Priority Applications (3)

Application Number Priority Date Filing Date Title
US91098901 true 2001-07-23 2001-07-23
US36658102 true 2002-03-22 2002-03-22
US10393027 US7085687B2 (en) 2001-07-23 2003-03-20 Method and apparatus for manufacturing packaging optimization

Applications Claiming Priority (2)

Application Number Priority Date Filing Date Title
US10393027 US7085687B2 (en) 2001-07-23 2003-03-20 Method and apparatus for manufacturing packaging optimization
US10909186 US7366643B2 (en) 2003-03-20 2004-07-30 System, method, and storage medium for determining a packaging design for a container

Related Parent Applications (1)

Application Number Title Priority Date Filing Date
US91098901 Continuation 2001-07-23 2001-07-23

Publications (2)

Publication Number Publication Date
US20030163292A1 true US20030163292A1 (en) 2003-08-28
US7085687B2 true US7085687B2 (en) 2006-08-01

Family

ID=27760642

Family Applications (1)

Application Number Title Priority Date Filing Date
US10393027 Active US7085687B2 (en) 2001-07-23 2003-03-20 Method and apparatus for manufacturing packaging optimization

Country Status (1)

Country Link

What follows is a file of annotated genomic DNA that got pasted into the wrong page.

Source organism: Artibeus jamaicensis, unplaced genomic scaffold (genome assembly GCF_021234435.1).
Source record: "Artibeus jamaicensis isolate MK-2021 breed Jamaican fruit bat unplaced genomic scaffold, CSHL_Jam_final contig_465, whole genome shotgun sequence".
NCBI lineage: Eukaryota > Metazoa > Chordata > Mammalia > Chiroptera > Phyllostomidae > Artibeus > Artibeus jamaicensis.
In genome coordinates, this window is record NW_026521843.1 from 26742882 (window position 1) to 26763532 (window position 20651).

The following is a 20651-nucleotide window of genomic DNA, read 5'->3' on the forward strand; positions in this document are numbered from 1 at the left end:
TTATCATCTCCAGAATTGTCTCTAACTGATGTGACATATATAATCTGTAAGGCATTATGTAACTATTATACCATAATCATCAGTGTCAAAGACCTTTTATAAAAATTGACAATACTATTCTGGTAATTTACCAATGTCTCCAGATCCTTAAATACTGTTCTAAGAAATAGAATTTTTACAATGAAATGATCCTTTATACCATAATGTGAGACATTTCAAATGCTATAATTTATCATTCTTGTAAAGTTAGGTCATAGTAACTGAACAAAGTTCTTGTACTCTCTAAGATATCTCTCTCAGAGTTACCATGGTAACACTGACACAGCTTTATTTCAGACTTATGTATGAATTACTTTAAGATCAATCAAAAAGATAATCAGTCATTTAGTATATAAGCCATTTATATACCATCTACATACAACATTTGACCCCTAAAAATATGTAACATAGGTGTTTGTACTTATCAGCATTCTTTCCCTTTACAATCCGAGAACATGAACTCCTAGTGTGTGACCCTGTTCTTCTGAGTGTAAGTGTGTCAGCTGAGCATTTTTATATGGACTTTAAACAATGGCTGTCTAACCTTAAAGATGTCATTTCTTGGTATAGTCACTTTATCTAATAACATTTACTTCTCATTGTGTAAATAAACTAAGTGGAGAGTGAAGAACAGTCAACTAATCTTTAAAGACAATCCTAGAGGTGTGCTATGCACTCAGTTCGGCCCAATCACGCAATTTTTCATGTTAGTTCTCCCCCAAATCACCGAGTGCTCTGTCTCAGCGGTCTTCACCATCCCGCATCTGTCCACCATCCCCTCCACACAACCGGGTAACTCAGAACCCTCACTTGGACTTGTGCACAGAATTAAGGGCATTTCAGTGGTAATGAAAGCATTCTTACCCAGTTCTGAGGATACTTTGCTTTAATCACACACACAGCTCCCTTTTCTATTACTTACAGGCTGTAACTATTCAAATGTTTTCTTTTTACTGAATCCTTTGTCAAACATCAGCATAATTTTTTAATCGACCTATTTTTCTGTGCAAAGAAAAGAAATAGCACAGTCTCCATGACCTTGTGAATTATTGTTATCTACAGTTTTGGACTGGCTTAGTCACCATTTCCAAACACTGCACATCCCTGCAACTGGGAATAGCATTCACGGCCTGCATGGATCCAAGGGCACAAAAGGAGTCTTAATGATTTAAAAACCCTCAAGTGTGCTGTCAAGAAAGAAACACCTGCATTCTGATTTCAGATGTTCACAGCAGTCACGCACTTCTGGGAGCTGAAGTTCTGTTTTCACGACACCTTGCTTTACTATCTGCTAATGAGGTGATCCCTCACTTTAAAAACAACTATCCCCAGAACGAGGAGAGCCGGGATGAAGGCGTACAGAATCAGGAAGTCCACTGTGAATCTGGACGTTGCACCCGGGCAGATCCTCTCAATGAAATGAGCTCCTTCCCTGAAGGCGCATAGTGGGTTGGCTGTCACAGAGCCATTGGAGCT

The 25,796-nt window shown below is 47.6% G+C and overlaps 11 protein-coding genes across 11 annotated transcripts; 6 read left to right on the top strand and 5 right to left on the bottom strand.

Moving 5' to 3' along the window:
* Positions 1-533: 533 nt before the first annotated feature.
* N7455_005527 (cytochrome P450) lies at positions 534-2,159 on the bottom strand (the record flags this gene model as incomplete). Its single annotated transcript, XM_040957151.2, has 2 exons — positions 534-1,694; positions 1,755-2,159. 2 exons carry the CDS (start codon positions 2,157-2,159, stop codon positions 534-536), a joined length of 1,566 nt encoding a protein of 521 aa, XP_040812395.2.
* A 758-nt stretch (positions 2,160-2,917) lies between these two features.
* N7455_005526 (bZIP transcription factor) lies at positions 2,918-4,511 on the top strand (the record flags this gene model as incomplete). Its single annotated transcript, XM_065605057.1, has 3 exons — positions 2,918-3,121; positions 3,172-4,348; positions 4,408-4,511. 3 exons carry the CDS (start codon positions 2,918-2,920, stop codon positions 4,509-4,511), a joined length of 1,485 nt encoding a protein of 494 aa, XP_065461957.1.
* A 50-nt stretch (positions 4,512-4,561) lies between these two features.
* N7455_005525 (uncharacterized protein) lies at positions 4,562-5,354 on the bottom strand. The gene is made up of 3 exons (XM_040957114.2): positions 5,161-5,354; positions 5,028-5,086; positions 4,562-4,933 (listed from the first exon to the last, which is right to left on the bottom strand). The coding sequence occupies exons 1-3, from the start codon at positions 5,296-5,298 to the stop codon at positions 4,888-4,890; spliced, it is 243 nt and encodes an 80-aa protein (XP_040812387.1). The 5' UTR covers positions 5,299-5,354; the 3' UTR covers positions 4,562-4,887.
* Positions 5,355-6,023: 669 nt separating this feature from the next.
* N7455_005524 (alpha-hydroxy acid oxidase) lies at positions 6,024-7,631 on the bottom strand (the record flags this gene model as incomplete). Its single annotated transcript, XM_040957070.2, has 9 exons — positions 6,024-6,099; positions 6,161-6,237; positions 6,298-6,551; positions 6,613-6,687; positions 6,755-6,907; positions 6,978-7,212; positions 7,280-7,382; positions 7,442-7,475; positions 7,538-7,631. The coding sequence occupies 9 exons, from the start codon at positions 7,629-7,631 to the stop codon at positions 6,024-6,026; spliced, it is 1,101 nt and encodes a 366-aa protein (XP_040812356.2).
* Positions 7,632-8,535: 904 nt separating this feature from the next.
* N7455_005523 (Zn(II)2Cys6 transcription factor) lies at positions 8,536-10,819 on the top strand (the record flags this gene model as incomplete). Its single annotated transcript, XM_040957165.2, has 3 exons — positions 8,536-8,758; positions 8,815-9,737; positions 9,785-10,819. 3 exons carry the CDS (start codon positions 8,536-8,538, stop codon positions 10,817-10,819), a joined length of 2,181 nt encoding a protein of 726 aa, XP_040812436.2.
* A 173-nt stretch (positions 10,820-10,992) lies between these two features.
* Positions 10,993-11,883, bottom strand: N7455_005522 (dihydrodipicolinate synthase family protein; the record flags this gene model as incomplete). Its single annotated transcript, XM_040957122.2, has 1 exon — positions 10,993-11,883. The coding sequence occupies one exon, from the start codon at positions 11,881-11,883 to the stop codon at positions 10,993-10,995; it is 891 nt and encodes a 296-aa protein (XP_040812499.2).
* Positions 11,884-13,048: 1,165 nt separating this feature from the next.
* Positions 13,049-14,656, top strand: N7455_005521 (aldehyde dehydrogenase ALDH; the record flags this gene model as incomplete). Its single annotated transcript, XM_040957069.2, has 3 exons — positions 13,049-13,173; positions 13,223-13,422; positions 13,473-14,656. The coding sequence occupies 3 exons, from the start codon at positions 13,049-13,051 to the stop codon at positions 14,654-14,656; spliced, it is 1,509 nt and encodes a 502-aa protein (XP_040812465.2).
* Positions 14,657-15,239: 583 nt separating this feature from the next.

US (1) US7085687B2 (en)

Cited By (23)

* Cited by examiner, † Cited by third party
Publication number Priority date Publication date Assignee Title
US20030200111A1 (en) * 2002-04-19 2003-10-23 Salim Damji Process for determining optimal packaging and shipping of goods
US20050055181A1 (en) * 2003-03-20 2005-03-10 Philip Verdura System, method, and storage medium for determining a packaging design for a container
US20050075951A1 (en) * 2003-10-01 2005-04-07 Zieger Martin C. Load builder
US20050177382A1 (en) * 2004-02-06 2005-08-11 Gordon Plotkin System and method of supporting the design management development of a packaging prototype and the production and manufacturing of packaging based on the packaging prototype
US20060025883A1 (en) * 2004-07-30 2006-02-02 United Parcel Service Of America, Inc. Integrated warehouse management system
US20070067146A1 (en) * 2005-09-16 2007-03-22 Velmurugan Devarajan System and method of interactively optimizing shipping density for a container
US7299103B1 (en) * 2006-07-12 2007-11-20 Sealed Air Corporation (Us) System and method for monitoring consumable usage in packaging machines
US20070284266A1 (en) * 2006-06-13 2007-12-13 Kimberly-Clark Worldwide, Inc. Container or dispenser with a decorative sleeve
US20080059324A1 (en) * 2006-08-31 2008-03-06 Andrew Peter Bakken Method for providing customized facial tissue to consumers
US20080077415A1 (en) * 2006-08-31 2008-03-27 Thomas Gerard Shannon Method of customizing disposable consumer packaged goods